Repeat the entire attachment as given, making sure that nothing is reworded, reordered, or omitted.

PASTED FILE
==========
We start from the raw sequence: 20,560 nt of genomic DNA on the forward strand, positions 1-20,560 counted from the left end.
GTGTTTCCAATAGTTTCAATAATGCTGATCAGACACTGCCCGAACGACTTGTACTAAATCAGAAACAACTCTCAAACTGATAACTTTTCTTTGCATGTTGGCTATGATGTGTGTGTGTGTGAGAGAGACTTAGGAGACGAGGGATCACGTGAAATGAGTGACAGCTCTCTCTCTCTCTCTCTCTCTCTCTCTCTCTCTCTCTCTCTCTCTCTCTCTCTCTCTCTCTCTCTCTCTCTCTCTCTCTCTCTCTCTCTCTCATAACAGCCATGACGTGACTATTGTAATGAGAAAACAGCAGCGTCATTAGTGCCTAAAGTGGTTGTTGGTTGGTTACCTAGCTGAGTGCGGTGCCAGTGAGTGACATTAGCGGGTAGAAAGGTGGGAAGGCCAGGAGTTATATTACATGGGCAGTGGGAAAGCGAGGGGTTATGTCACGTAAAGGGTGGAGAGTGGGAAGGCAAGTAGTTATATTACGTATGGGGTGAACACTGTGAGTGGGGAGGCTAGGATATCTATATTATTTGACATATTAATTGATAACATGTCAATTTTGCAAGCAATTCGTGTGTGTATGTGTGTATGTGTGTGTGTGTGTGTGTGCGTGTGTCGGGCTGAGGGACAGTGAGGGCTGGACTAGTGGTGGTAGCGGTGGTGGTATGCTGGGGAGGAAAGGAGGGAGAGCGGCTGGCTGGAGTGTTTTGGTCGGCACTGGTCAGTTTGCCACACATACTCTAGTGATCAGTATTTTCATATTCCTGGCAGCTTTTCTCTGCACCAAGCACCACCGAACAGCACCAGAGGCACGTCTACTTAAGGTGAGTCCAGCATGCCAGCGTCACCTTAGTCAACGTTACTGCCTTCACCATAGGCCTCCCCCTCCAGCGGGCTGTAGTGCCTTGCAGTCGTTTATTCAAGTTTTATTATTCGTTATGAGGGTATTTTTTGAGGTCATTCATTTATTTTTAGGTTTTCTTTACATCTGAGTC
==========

We start from the raw sequence: 20,560 nt of genomic DNA on the forward strand, positions 1-20,560 counted from the left end.
GTGTTTCCAATAGTTTCAATAATGCTGATCAGACACTGCCCGAACGACTTGTACTAAATCAGAAACAACTCTCAAACTGATAACTTTTCTTTGCATGTTGGCTATGATGTGTGTGTGTGTGAGAGAGACTTAGGAGACGAGGGATCACGTGAAATGAGTGACAGCTCTCTCTCTCTCTCTCTCTCTCTCTCTCTCTCTCTCTCTCTCTCTCTCTCTCTCTCTCTCTCTCTCTCTCTCTCTCTCTCTCTCTCTCTCTCATAACAGCCATGACGTGACTATTGTAATGAGAAAACAGCAGCGTCATTAGTGCCTAAAGTGGTTGTTGGTTGGTTACCTAGCTGAGTGCGGTGCCAGTGAGTGACATTAGCGGGTAGAAAGGTGGGAAGGCCAGGAGTTATATTACATGGGCAGTGGGAAAGCGAGGGGTTATGTCACGTAAAGGGTGGAGAGTGGGAAGGCAAGTAGTTATATTACGTATGGGGTGAACACTGTGAGTGGGGAGGCTAGGATATCTATATTATTTGACATATTAATTGATAACATGTCAATTTTGCAAGCAATTCGTGTGTGTATGTGTGTATGTGTGTGTGTGTGTGTGTGCGTGTGTCGGGCTGAGGGACAGTGAGGGCTGGACTAGTGGTGGTAGCGGTGGTGGTATGCTGGGGAGGAAAGGAGGGAGAGCGGCTGGCTGGAGTGTTTTGGTCGGCACTGGTCAGTTTGCCACACATACTCTAGTGATCAGTATTTTCATATTCCTGGCAGCTTTTCTCTGCACCAAGCACCACCGAACAGCACCAGAGGCACGTCTACTTAAGGTGAGTCCAGCATGCCAGCGTCACCTTAGTCAACGTTACTGCCTTCACCATAGGCCTCCCCCTCCAGCGGGCTGTAGTGCCTTGCAGTCGTTTATTCAAGTTTTATTATTCGTTATGAGGGTATTTTTTGAGGTCATTCATTTATTTTTAGGTTTTCTTTACATCTGAGTC